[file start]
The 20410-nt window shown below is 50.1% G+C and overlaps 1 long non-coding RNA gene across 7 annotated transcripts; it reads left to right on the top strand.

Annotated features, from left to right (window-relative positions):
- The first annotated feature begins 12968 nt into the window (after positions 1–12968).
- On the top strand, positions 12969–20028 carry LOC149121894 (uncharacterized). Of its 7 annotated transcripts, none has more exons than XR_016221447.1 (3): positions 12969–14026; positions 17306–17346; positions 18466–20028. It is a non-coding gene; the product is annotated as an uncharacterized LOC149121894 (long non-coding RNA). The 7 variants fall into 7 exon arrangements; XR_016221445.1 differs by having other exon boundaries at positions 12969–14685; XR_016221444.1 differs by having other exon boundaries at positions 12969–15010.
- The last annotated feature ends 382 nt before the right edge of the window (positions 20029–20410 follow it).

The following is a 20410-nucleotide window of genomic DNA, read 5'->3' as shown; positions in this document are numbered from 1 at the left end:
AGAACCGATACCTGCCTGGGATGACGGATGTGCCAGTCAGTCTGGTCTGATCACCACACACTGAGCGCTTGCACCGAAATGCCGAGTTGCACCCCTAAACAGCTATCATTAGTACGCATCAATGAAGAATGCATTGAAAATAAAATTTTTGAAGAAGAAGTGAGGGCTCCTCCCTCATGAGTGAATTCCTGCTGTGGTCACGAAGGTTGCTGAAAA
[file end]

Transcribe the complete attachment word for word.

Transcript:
The 20410-nt window shown below is 50.1% G+C and overlaps 1 long non-coding RNA gene across 7 annotated transcripts; it reads left to right on the top strand.

Annotated features, from left to right (window-relative positions):
- The first annotated feature begins 12968 nt into the window (after positions 1–12968).
- On the top strand, positions 12969–20028 carry LOC149121894 (uncharacterized). Of its 7 annotated transcripts, none has more exons than XR_016221447.1 (3): positions 12969–14026; positions 17306–17346; positions 18466–20028. It is a non-coding gene; the product is annotated as an uncharacterized LOC149121894 (long non-coding RNA). The 7 variants fall into 7 exon arrangements; XR_016221445.1 differs by having other exon boundaries at positions 12969–14685; XR_016221444.1 differs by having other exon boundaries at positions 12969–15010.
- The last annotated feature ends 382 nt before the right edge of the window (positions 20029–20410 follow it).

The following is a 20410-nucleotide window of genomic DNA, read 5'->3' as shown; positions in this document are numbered from 1 at the left end:
AGAACCGATACCTGCCTGGGATGACGGATGTGCCAGTCAGTCTGGTCTGATCACCACACACTGAGCGCTTGCACCGAAATGCCGAGTTGCACCCCTAAACAGCTATCATTAGTACGCATCAATGAAGAATGCATTGAAAATAAAATTTTTGAAGAAGAAGTGAGGGCTCCTCCCTCATGAGTGAATTCCTGCTGTGGTCACGAAGGTTGCTGAAAA